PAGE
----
Work ethic has Thompson leading team in sacks

Thompson, a former standout at Northside, now is leading Georgia in quarterback sacks

ATHENS, Ga. — Kevin Smith has been waiting for the right time to come see one of his favorite former players in a Georgia game.

Said Smith, defensive line coach at Northside-Warner Robins High School: "I always tell my guys, when you start playing (in college), I'm going to come see you. I don't want to see you sitting on the bench.''

It's about time for Smith to make a drive up to Athens to see Will Thompson. It appears that Thompson's bench time with the Bulldogs is over.

Thompson, a former standout at Northside, now is leading Georgia in quarterback sacks after making his first career start last week against Northwestern State.

Thompson moved past Robert Geathers to start last week, and based on his
work ethic the sophomore may not easily give up the starting job. "We'll see week to week how those guys compete,'' said Georgia defensive coordinator Brian VanGorder. "Probably the guy that competes during the week the hardest is earning the start and earning playing time.''

 That criteria may play right into Thompson's strength. At 6-foot-3 and 243 pounds, Thompson is not the biggest or most physically imposing player on the field, but he compensates with his drive to succeed.

"Will has always been a guy who has been inconsistent in practice, but boy when his motor is running he can be a real productive player,'' VanGorder said.

"He has had moments where he has just played so hard that his production goes way up. Hopefully now he can sustain it. He is in one of those modes right now where his motor is running hard and he is playing hard.''

Added VanGorder: "There is no secret in this game, if you hustle and work hard, great things are going to happen. Basically, that is what has happened for him.''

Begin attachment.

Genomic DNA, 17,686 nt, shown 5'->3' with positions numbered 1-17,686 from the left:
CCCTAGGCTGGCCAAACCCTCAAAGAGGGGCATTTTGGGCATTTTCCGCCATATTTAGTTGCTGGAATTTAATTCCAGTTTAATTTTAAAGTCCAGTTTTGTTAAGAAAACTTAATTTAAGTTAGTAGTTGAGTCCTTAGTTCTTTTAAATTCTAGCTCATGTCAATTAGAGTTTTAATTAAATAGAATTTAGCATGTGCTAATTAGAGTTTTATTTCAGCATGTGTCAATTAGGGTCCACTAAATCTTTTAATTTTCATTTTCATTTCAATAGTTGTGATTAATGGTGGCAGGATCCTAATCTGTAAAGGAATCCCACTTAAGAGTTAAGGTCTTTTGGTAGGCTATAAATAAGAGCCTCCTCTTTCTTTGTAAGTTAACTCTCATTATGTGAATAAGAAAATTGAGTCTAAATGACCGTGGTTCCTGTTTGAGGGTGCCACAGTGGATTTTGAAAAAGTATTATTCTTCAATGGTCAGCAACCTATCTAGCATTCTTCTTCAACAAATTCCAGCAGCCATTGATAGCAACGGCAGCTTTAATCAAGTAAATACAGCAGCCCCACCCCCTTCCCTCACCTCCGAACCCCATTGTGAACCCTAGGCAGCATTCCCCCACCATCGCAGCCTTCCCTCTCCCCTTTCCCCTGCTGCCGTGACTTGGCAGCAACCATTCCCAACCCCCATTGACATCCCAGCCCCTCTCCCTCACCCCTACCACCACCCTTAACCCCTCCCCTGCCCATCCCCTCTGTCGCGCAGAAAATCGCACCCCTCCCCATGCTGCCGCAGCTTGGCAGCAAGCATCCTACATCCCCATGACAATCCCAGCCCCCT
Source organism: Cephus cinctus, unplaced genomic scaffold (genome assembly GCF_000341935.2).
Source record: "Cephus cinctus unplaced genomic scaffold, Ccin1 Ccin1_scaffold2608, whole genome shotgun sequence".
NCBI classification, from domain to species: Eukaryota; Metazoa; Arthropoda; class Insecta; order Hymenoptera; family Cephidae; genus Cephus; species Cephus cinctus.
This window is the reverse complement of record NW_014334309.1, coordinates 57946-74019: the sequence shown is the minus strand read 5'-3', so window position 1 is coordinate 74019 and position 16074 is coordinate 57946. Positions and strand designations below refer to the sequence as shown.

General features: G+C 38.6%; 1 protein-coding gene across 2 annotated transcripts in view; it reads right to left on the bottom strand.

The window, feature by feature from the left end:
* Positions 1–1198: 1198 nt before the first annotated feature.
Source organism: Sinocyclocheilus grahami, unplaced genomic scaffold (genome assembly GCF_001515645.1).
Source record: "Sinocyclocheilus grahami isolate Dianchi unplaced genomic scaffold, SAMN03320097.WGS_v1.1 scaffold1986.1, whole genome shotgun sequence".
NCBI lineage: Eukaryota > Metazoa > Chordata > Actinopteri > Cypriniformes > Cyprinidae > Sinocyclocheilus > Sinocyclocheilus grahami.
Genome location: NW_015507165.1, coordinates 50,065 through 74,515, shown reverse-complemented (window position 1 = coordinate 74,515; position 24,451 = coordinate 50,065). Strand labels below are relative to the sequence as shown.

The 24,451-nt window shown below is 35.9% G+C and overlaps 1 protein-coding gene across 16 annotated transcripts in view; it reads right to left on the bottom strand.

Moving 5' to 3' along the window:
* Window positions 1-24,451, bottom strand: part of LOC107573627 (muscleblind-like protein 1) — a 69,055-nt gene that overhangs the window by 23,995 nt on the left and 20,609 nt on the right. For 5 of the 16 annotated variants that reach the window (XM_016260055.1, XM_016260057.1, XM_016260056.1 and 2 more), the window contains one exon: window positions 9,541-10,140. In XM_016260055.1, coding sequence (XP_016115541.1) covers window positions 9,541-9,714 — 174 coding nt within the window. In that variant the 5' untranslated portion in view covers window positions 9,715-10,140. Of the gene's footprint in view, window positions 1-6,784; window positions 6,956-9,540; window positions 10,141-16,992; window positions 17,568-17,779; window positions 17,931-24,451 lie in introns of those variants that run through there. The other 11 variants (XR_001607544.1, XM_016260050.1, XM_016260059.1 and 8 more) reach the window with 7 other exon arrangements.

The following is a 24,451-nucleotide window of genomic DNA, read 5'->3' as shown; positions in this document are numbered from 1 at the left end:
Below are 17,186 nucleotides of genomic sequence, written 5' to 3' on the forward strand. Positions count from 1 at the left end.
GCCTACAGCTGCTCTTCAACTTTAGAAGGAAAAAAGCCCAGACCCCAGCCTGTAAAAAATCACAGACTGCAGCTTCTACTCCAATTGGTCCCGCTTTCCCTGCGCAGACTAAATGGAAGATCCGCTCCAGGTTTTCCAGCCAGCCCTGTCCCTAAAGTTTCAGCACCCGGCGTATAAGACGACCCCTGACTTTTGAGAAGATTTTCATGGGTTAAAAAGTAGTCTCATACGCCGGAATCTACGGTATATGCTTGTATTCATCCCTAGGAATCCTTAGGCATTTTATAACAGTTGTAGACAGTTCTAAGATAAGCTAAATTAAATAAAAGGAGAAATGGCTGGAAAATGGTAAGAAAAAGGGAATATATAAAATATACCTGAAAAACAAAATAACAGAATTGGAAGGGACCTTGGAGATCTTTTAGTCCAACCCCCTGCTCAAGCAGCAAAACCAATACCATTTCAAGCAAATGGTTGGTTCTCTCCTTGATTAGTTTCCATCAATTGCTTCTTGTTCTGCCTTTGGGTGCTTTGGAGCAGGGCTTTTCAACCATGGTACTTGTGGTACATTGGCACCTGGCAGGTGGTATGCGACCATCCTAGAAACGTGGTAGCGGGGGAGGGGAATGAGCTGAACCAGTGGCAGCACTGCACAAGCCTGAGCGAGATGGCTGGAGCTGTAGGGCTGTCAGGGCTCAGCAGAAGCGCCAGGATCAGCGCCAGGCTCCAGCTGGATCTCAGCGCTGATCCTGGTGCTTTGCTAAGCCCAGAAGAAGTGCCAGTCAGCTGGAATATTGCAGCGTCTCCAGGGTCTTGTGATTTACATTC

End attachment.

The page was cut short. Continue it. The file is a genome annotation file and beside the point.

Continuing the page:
Thompson credits Smith for teaching him that work ethic.

"Ever since high school, I've learned that if you work hard every play, you are the least likely to get injured,'' Thompson said Tuesday. "It stuck. Coach Smith was my first coach ever, and he was just always about hustle to the ball.''

Thompson had never played football when he reported to Smith as a ninth grader at Northside.

"We had to teach him the positions and how to put on his pads and how to tackle,'' Smith said.

Added Smith: "The one thing you can't teach is all-out effort, just wanting to do something. I think that comes from within him. ... He's going to play 100 miles per hour until the last second of that clock ticks off. He did that for us all four years.''

Thompson played behind Geathers in the first two games of the season, but he made the most of his minutes. He recorded 1.5 sacks against Clemson and a career-high 10 tackles against South Carolina. He added a sack against Northwestern State last week and now leads the team with 2.5 sacks.

"When I saw he was starting, I said that's it, they won't ever take him off the field now,'' Smith said. "He isn't going to let them take him off the field.''

Said Thompson:  "I try to be a good hustler. I have a lot of people that I'm competing with for this position. I'm just trying to get to the ball and make some plays so I can get more of an opportunity.''

The challenge this week will be different as Thompson and the Georgia defense prepares for New Mexico State's option attack. There may not be many opportunities for Thompson to add to his sacks total this week, but it will be important for Georgia's defensive ends to make good
decisions on late pitches from New Mexico State's quarterbacks.

If No. 8 Georgia survives this week's test, and next week at Alabama, it will be 5-0 for the Oct. 12 visit from Tennessee. That looks to be the time Thompson will have his first visit from his first coach.

Said Smith: "I'm going to try to make the Tennessee game. It looks like it's time.''

Charles Odum is the beat writer for Dawg Post in Athens. He has over 20 years of experience covering Georgia football. He can be reached here: CEOdum@aol.com

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